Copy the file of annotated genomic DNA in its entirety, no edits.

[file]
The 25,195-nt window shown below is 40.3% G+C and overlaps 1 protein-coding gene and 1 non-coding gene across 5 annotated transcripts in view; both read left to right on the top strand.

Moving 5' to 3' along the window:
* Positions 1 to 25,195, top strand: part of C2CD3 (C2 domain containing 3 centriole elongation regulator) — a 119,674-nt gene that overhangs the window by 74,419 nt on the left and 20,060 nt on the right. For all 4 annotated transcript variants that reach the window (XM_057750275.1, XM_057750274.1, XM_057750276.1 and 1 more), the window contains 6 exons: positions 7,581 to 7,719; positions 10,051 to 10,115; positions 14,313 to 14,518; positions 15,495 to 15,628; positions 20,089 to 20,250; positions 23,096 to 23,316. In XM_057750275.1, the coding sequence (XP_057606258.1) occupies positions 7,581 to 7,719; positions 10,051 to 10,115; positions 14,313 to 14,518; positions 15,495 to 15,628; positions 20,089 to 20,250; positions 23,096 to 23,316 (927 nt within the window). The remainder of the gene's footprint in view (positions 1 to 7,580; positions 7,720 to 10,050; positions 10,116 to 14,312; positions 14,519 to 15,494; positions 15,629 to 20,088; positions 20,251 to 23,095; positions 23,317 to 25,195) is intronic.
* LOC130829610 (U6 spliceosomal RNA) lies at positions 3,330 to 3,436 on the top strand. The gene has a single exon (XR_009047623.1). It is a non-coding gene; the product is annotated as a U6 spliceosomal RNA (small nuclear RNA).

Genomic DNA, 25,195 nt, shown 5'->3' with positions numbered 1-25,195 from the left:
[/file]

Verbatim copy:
The 25,195-nt window shown below is 40.3% G+C and overlaps 1 protein-coding gene and 1 non-coding gene across 5 annotated transcripts in view; both read left to right on the top strand.

Moving 5' to 3' along the window:
* Positions 1 to 25,195, top strand: part of C2CD3 (C2 domain containing 3 centriole elongation regulator) — a 119,674-nt gene that overhangs the window by 74,419 nt on the left and 20,060 nt on the right. For all 4 annotated transcript variants that reach the window (XM_057750275.1, XM_057750274.1, XM_057750276.1 and 1 more), the window contains 6 exons: positions 7,581 to 7,719; positions 10,051 to 10,115; positions 14,313 to 14,518; positions 15,495 to 15,628; positions 20,089 to 20,250; positions 23,096 to 23,316. In XM_057750275.1, the coding sequence (XP_057606258.1) occupies positions 7,581 to 7,719; positions 10,051 to 10,115; positions 14,313 to 14,518; positions 15,495 to 15,628; positions 20,089 to 20,250; positions 23,096 to 23,316 (927 nt within the window). The remainder of the gene's footprint in view (positions 1 to 7,580; positions 7,720 to 10,050; positions 10,116 to 14,312; positions 14,519 to 15,494; positions 15,629 to 20,088; positions 20,251 to 23,095; positions 23,317 to 25,195) is intronic.
* LOC130829610 (U6 spliceosomal RNA) lies at positions 3,330 to 3,436 on the top strand. The gene has a single exon (XR_009047623.1). It is a non-coding gene; the product is annotated as a U6 spliceosomal RNA (small nuclear RNA).

Genomic DNA, 25,195 nt, shown 5'->3' with positions numbered 1-25,195 from the left: